“The ideal biographer would be a fine artisan.” So remarked Saul Bellow in a 1994 interview, when asked how he would want his life story as America’s foremost living novelist to be transcribed and assessed. He added a cautionary note: “I think that living biographies are a mistake.”
Thanks to Zachary Leader’s superb, and surely definitive two-volume The Life of Saul Bellow—which in total consists of 1500 pages of richly detailed biographical narrative, shrewd literary criticism, and authoritative cultural analysis of Bellow’s long career in the twentieth and early twenty-first centuries — we learn that Bellow was speaking from characteristic personal anxiety. Nearly eighty years old, he was dreading the publication of James Atlas’s Bellow: A Biography (2000); Bellow ultimately deemed Atlas’s biography an act of betrayal.
Leader relates that Atlas later sensed that his fraught relation to his literary hero (including projections of Bellow as a surrogate father figure) ultimately had “a deforming effect.” “Somehow knowing him,” Atlas came to realize in Leader’s view, “was proving a hindrance to understanding him.”
No such psychodramas hinder Leader from getting to the core of his complex subject. Indeed, Leader’s great advantage in conjuring the figure of Bellow is that he did not know Bellow personally (except for a brief encounter while Leader was a graduate student at Harvard in the early 1970s). In this respect, Leader is Bellow’s “ideal biographer,” “a fine artisan,” artfully interweaving materials from the Bellow archives (letters, memoirs, fiction manuscripts recently made available at the Regenstein Library at the University of Chicago); incorporating interviews with scores of Bellow’s friends, family, and ex-girlfriends; drawing on journals kept by Bellow’s fifth wife, Janis Freedman; recounting Bellow’s final years teaching at Boston University; and his struggle to keep writing in his and Janis’s beloved West Brattleboro home, which Bellow called “the good place.”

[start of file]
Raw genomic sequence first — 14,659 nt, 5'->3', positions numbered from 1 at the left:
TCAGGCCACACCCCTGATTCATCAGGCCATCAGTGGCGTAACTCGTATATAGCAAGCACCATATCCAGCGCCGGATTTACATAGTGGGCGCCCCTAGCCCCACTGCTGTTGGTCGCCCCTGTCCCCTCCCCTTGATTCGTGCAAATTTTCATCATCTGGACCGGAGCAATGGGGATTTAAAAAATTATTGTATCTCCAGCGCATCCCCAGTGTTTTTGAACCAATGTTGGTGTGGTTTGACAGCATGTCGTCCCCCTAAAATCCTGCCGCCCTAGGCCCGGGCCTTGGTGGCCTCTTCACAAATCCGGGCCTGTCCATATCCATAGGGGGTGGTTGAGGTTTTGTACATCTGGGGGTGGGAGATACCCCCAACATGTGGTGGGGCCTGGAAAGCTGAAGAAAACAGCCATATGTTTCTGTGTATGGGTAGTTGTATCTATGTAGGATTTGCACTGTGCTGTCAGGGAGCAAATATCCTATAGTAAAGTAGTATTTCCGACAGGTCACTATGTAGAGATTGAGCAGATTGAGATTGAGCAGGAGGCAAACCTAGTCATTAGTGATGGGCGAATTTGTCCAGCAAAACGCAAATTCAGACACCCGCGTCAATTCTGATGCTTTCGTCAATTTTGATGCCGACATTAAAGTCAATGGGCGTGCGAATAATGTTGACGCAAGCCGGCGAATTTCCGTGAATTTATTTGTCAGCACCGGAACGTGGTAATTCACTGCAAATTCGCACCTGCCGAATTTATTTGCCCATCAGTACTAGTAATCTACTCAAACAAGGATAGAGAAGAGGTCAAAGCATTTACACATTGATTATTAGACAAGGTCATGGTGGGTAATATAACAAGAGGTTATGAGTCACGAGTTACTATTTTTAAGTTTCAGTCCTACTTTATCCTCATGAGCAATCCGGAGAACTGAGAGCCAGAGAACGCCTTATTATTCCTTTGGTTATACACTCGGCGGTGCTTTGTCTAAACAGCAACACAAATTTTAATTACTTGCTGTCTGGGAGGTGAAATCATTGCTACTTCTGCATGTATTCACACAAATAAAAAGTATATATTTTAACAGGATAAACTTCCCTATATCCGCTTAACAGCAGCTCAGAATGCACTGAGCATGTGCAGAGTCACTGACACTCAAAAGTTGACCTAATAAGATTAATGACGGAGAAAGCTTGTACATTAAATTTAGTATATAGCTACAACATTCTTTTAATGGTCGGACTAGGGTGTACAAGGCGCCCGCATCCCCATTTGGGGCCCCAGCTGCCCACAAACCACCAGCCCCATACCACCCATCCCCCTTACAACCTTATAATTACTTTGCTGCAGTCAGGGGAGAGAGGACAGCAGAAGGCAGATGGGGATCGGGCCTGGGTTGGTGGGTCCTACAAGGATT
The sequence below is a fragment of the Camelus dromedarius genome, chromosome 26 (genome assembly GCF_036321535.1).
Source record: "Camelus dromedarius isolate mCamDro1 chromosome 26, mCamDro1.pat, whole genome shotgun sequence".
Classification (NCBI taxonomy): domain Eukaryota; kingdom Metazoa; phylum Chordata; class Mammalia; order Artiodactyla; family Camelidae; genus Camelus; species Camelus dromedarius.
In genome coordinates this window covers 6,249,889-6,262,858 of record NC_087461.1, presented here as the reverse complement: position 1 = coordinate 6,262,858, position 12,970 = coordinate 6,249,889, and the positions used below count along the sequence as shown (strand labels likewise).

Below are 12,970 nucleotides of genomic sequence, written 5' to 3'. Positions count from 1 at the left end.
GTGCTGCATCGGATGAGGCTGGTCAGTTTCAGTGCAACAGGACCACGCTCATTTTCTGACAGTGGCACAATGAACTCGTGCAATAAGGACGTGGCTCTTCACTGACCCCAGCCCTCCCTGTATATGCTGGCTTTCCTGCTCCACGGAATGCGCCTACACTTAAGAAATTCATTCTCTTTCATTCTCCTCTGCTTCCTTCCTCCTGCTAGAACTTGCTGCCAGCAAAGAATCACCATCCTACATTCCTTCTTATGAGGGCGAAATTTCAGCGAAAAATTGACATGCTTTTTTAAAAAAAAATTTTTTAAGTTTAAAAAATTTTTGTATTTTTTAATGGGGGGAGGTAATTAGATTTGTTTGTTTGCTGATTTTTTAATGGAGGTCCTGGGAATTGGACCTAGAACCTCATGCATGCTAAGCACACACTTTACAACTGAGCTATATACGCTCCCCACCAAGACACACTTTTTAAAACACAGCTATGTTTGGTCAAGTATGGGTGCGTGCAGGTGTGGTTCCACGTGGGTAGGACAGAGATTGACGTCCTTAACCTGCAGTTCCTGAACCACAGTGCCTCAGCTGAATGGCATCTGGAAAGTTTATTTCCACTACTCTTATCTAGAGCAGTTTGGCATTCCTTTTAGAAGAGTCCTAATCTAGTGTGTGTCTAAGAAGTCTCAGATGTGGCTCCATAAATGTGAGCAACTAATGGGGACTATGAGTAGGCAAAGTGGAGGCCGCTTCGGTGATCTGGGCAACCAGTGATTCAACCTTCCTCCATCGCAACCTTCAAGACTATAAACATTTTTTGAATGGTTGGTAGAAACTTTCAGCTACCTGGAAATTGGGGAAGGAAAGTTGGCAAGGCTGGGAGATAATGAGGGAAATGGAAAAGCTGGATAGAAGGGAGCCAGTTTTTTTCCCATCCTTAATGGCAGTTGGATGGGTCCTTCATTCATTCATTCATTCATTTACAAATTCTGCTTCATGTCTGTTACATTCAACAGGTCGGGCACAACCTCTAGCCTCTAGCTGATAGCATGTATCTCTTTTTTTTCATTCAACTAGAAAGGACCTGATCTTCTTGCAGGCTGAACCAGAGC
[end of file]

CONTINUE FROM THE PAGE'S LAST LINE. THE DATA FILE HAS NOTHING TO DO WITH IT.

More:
Leader’s comprehensive knowledge of Bellow’s life is displayed on every page: Bellow’s charisma and infidelity (he was married five times and had numerous affairs; reading freshly written manuscript pages aloud in bed was a preferred mode of seduction); his openness to the world; his attachment to what he called his “significant dead;” above all, the claims of memory, especially Jewish memory. Bellow was notoriously prickly and could be spiteful; his relationship to his family was sometimes uneasy. Bellow’s youngest son, Daniel, reports that his father “could make you feel so bad, so small, so disgusting. He didn’t need to hit you, he could just look at you.” Leader also explores Bellow’s shifting political sensibilities and allegiances — from radical Trotskyite in youth to conservative in the wake of the countercultural 1960s — and subsequent academic debates around multiculturalism and identity politics, as well as attendant shifts in Bellow’s literary reputation.
In the end, perhaps one of Leader’s most compelling insights is the shaping effect on Bellow of a profoundly Jewish sensibility. In the late 1950s, Bellow championed a young Philip Roth’s satirical stories of a newly suburban Jewish landscape filled with a sense of longing for a vaguely remembered Jewish past. Half a century later, Roth understood that Bellow’s career offered “an entirely new way to be a Jewish writer.” A highly moving section of Love and Strife recounts how an aging Bellow reconnected with Philip Roth, engaging in a literary dialogue (published in The New Yorker) that revisited Bellow’s key novels. Bellow ended up “finding a way as a writer into being a Jew.”
Whether Bellow will again be assigned in college classrooms or read by the general public remains uncertain. But he continues to loom, in Leader’s vivid recreation, as the key Jewish writer of our time, and an inspiration for many contemporary authors, especially a younger generation of British admirers and guardians like Martin Amis, Ian McEwan, and Adam Thirlwell. We hear in Bellow’s comic, streetwise voice an energy and vitality, an invitation to reconsider — indeed reimagine — the world that should not be accepted as given. Likewise, Leader challenges us to reconsider Bellow’s importance for our own time.
Donald Weber writes about Jewish American literature and popular culture. He divides his time between Brooklyn and Mohegan Lake, NY.